Greetings, Law Librarian Blog visitors

I had the good fortune to meet Joe Hodnicki last week at the blogger meetup at AALL in Denver.  I had the bad fortune to not get a chance to talk to him at all – rather I just summoned up some hubris, slid him my card and pointed at the door signifying that I had to race off to yet another event.  Such is the way of conferences.

So, what did this noob think of AALL?  Let me preface by noting that I am, as the British would say, a “mature student.”  I’ve not been to this rodeo before, but I’ve been to analogous events in my prior career as a corporate communications professional.  I am also not by nature a “joiner.”  All of this means that I look at conferences with a somewhat jaded eye, but I have to say I was favorably impressed on my first outing.  Here are a few thoughts:

  • CONELL: if you are planning on going to AALL for the first time, do this.  It makes the biggest difference in the world to have a cohort of people that you can get to know on that first day.  It is so worth it: for the rest of the conference (and probably the rest of your career), you will be running into familiar, friendly faces.  My “freshman class of 2010” is a group I am proud to have begun to know.
  • Two excellent presentations I attended – “Library Videos: Getting Blockbuster Quality on an Indie Budget” and “Starting Off on the Right Track: Avoiding Mistakes Common to New (and Not-so-New) Instructors” were both fantastic.  I generally feel if you get one decent presentation out of a conference you are ahead of the game (see above re: “jaded”).  These two surpassed my expectations by miles.
  • The keynote presentation by Dr. David Lankes of Syracuse was entertaining and thought provoking (note to AALL – couldn’t you have made this embeddable?  You can get it at the link above – he starts about 15 minutes in).  I especially liked his notion that our value is not in our collections but ourselves.  We are the resources that should be valued, and that valuation needs to start in our own behaviors and attitudes.
  • I demonstrated Zotero with Jennifer Duperon of Boston University.  (The online handout we created is here).  I don’t know how the entire “Cool Tools Cafe” event went: we were absolutely mobbed with people who were interested in learning about this fantastic citation manager and I barely had time to look around.

One thing that stood out for me that was categorically different from the other groups I have been a member of was borne out of a quality that I believe is inherent in most librarians.  I am not sure what to call that quality, but I can illustrate it:* with most groups, there seems to be a sense that if I have something then it is something that must necessarily be taken away from someone else – or perhaps a group of someones.  The competitive edge is strong in many professions, and seeing someone new creates a sense that there is now one less opportunity for the rest.  But librarians just don’t strike me that way.  It seems to be our nature.  Where a law student might say to him or herself, “Oooh – I found the resource.   I must hide it so I have the edge,” a librarian will excitedly say, “Hey – did you see this resource?  It’s really cool – let me share it with you!”  That collaborative, sharing spirit seems to extend to the entry of the profession as a whole.  Our CONELL class was welcomed with open arms by the existing membership.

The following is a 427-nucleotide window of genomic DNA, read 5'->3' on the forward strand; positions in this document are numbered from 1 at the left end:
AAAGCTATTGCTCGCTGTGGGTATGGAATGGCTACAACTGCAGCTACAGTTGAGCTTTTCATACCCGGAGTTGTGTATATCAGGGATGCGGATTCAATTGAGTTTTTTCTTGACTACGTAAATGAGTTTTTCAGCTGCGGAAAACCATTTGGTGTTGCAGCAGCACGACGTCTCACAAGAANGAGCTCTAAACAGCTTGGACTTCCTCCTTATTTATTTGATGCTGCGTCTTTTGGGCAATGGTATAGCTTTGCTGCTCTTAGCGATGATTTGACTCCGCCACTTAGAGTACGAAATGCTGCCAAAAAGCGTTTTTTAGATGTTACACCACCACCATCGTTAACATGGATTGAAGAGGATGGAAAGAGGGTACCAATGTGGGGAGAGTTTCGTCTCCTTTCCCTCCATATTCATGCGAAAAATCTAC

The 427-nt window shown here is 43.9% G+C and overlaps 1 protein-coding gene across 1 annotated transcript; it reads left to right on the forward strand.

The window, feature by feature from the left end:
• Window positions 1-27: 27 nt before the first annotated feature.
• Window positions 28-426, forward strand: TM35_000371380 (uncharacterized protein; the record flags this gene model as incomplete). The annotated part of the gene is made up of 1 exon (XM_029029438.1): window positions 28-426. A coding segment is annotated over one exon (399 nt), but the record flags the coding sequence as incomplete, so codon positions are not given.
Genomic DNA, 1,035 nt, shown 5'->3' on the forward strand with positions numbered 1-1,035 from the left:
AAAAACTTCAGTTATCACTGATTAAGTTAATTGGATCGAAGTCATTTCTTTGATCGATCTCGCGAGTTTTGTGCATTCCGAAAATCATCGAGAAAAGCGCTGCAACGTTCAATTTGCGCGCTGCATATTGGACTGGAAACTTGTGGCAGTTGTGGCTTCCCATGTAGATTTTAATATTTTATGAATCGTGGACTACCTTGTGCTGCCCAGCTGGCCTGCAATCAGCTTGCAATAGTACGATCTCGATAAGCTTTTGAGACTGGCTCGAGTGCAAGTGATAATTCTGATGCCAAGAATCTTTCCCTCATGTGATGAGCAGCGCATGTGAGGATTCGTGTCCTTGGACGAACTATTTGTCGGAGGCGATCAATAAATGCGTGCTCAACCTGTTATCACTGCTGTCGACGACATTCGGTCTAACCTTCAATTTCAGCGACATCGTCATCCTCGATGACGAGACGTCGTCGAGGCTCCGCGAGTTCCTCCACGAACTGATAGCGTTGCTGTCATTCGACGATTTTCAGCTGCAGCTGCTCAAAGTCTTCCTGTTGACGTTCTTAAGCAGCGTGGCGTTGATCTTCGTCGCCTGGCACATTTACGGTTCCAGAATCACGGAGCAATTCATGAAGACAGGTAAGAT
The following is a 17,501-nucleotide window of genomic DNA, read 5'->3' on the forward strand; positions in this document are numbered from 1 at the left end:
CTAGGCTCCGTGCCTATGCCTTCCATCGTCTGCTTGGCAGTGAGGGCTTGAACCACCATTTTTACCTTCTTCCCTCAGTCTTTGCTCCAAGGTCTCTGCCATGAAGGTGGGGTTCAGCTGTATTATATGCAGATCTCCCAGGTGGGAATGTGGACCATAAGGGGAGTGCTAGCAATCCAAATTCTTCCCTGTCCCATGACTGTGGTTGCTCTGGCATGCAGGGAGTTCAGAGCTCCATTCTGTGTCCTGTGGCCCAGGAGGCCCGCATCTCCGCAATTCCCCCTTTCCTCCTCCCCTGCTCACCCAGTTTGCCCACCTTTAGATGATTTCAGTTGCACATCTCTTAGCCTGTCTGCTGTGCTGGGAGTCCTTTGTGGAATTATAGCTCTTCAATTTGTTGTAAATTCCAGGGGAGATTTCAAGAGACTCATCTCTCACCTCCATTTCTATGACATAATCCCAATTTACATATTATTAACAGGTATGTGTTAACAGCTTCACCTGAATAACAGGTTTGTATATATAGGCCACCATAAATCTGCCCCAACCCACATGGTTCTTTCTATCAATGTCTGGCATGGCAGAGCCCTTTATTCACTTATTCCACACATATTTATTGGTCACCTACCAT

So, again – to all who are visiting for the first time from Law Librarian Blog, greetings to you and thank you for being such a great group of people.  I am proud to be joining you.

*And I admit it is a variation on one of my pet themes.

Hiring a freelance writer

Everyone has individual parameters for hiring a freelance writer.  Audiences are almost always specific, and a writer who excels at crafting speeches for senior executives may not have the requisite technical knowledge to create a software manual.

However, there is one thing that makes a freelance writer effective from your very first meeting with them: asking questions and really listening to the answers you give.

Sounds basic, doesn’t it?  But writers often like to talk even more than they like to write.  When presented with the opportunity to display their cleverness, they have a hard time passing it up.  It isn’t all about ego – a freelancer often wants to reassure you.  You’ve hired the right person for the job.  You are in good hands.  Never fear, this writer is so smart the stakeholders you are communicating with will be bowled over by the writer’s convincing way with words.

These well-meaning phrases that roll trippingly off the tongue can be a rabbit hole, however.  Valuable time can be lost while the writer goes haring off in various creative, possibly entertaining, but ultimately wrong directions.

So, the writer needs to give you the room to speak first.  They should ask questions and really listen.  Their follow-up questions should indicate that listening and be designed to elicit the core of the business problem you are hiring them to solve.  Only after you have talked for some time should the writer start making statements and offering up the beginnings of the scaffold of your new communications plan.